The Principle of Emotional Conductivity Aug 05, 2013

“Movement is the only way we have of interacting with the world, whether foraging for food or attracting a waiter’s attention. Indeed, all communication, including speech, sign language, gestures and writing, is mediated via the motor system. Taking this viewpoint, the purpose of the human brain is to use sensory signals to determine future actions.” […]

Point Four: Physical Memory Jul 30, 2013

While I do not expect an interesting dialogue to emerge from this post/counter-post exchange with the Unknown Scientist, http://dogbehaviorscience.wordpress.com/2013/07/21/5-tall-tales-from-1-small-mind/ I nevertheless welcome the opportunity to rub my theory up against the mainstream in order to render some important distinctions that can help bring the emotional dynamic into sharper relief and hopefully make the effort worthwhile […]

Canine Constructal Mind and Ant-Bots May 31, 2013

http://www.bbc.co.uk/news/21956798   This experiment featuring robotic ants illustrates how a simple principle of conductivity can elaborate into intelligently adaptive behavior without the benefit of advanced hardware or software. An ant-bot’s “mind” is organized around a principle of flow through which collectivized action spontaneously emerges as the solution to a foraging problem. Here again science demonstrates […]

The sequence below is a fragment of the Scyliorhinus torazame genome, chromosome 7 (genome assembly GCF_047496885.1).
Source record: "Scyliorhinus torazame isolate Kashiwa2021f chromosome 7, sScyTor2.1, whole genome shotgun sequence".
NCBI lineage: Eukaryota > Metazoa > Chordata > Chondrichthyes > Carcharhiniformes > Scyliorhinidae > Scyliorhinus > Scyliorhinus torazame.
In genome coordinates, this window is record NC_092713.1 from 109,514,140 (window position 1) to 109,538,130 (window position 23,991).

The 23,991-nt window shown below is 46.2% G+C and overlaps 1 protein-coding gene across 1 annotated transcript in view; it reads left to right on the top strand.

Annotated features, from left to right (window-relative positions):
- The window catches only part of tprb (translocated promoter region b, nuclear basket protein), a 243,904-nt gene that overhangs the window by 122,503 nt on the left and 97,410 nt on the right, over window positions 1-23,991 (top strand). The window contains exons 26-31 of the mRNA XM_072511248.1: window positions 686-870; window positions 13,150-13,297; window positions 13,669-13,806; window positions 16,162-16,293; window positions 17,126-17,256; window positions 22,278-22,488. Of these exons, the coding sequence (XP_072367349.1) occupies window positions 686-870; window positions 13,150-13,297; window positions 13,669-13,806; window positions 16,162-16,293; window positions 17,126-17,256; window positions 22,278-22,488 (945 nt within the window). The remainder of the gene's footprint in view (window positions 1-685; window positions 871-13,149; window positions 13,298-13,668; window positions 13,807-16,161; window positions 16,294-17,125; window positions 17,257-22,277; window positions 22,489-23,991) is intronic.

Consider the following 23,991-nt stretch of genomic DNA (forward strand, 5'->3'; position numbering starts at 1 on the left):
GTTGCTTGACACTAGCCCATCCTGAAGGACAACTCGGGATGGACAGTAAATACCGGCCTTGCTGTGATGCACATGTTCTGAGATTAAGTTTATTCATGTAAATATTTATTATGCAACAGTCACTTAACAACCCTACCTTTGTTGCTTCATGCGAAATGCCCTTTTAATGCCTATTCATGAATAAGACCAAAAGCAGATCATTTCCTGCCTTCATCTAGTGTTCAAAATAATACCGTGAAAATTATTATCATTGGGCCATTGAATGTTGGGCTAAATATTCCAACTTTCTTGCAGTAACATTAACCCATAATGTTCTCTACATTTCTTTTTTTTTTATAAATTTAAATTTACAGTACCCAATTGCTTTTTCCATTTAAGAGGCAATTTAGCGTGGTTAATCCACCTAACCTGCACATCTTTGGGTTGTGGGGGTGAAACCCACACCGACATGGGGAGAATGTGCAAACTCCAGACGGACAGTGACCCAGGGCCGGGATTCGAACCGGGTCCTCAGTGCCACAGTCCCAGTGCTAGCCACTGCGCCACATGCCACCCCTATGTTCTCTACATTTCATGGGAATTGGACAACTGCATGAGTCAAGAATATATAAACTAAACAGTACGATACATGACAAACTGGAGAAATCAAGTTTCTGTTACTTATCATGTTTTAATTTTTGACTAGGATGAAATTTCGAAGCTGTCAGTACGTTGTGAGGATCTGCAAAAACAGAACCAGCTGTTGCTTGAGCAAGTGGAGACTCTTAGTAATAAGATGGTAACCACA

Physical Center of Gravity Jun 24, 2010

The physical center of gravity is the kernel of a dog’s self and a dog’s sense of it is activated by external forces and sources, specifically when dealing with other beings, it is activated by eye contact. This is because a state of attention is composed of two beams, the external focal gaze by which […]